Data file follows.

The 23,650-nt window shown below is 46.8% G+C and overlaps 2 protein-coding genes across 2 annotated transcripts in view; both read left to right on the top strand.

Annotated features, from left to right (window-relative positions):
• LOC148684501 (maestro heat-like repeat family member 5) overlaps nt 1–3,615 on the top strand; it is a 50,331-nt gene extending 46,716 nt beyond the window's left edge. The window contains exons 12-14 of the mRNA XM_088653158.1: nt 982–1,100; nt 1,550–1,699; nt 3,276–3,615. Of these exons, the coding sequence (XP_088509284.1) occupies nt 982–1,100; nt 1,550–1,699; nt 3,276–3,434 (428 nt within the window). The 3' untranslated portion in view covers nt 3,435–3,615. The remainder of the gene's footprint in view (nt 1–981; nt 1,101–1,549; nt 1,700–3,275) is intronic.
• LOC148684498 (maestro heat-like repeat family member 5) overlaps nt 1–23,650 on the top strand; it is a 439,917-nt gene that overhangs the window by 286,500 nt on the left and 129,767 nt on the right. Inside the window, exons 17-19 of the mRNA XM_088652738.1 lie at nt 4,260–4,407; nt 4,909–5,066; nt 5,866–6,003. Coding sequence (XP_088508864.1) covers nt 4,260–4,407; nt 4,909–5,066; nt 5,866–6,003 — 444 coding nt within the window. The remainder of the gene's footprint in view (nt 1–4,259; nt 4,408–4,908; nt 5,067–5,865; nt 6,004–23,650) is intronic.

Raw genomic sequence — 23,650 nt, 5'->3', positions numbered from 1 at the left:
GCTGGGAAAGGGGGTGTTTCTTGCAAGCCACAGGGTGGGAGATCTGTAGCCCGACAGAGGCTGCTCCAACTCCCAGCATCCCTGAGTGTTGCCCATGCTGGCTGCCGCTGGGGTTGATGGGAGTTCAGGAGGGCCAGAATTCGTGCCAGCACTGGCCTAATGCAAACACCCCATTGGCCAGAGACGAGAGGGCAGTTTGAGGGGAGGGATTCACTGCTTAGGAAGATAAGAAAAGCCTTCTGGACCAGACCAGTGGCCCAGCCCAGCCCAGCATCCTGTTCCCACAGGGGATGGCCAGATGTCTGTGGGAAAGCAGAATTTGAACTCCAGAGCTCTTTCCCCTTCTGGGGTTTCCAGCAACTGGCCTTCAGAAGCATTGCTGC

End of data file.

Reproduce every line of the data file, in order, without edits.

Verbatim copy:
The 23,650-nt window shown below is 46.8% G+C and overlaps 2 protein-coding genes across 2 annotated transcripts in view; both read left to right on the top strand.

Annotated features, from left to right (window-relative positions):
• LOC148684501 (maestro heat-like repeat family member 5) overlaps nt 1–3,615 on the top strand; it is a 50,331-nt gene extending 46,716 nt beyond the window's left edge. The window contains exons 12-14 of the mRNA XM_088653158.1: nt 982–1,100; nt 1,550–1,699; nt 3,276–3,615. Of these exons, the coding sequence (XP_088509284.1) occupies nt 982–1,100; nt 1,550–1,699; nt 3,276–3,434 (428 nt within the window). The 3' untranslated portion in view covers nt 3,435–3,615. The remainder of the gene's footprint in view (nt 1–981; nt 1,101–1,549; nt 1,700–3,275) is intronic.
• LOC148684498 (maestro heat-like repeat family member 5) overlaps nt 1–23,650 on the top strand; it is a 439,917-nt gene that overhangs the window by 286,500 nt on the left and 129,767 nt on the right. Inside the window, exons 17-19 of the mRNA XM_088652738.1 lie at nt 4,260–4,407; nt 4,909–5,066; nt 5,866–6,003. Coding sequence (XP_088508864.1) covers nt 4,260–4,407; nt 4,909–5,066; nt 5,866–6,003 — 444 coding nt within the window. The remainder of the gene's footprint in view (nt 1–4,259; nt 4,408–4,908; nt 5,067–5,865; nt 6,004–23,650) is intronic.

Raw genomic sequence — 23,650 nt, 5'->3', positions numbered from 1 at the left:
GCTGGGAAAGGGGGTGTTTCTTGCAAGCCACAGGGTGGGAGATCTGTAGCCCGACAGAGGCTGCTCCAACTCCCAGCATCCCTGAGTGTTGCCCATGCTGGCTGCCGCTGGGGTTGATGGGAGTTCAGGAGGGCCAGAATTCGTGCCAGCACTGGCCTAATGCAAACACCCCATTGGCCAGAGACGAGAGGGCAGTTTGAGGGGAGGGATTCACTGCTTAGGAAGATAAGAAAAGCCTTCTGGACCAGACCAGTGGCCCAGCCCAGCCCAGCATCCTGTTCCCACAGGGGATGGCCAGATGTCTGTGGGAAAGCAGAATTTGAACTCCAGAGCTCTTTCCCCTTCTGGGGTTTCCAGCAACTGGCCTTCAGAAGCATTGCTGC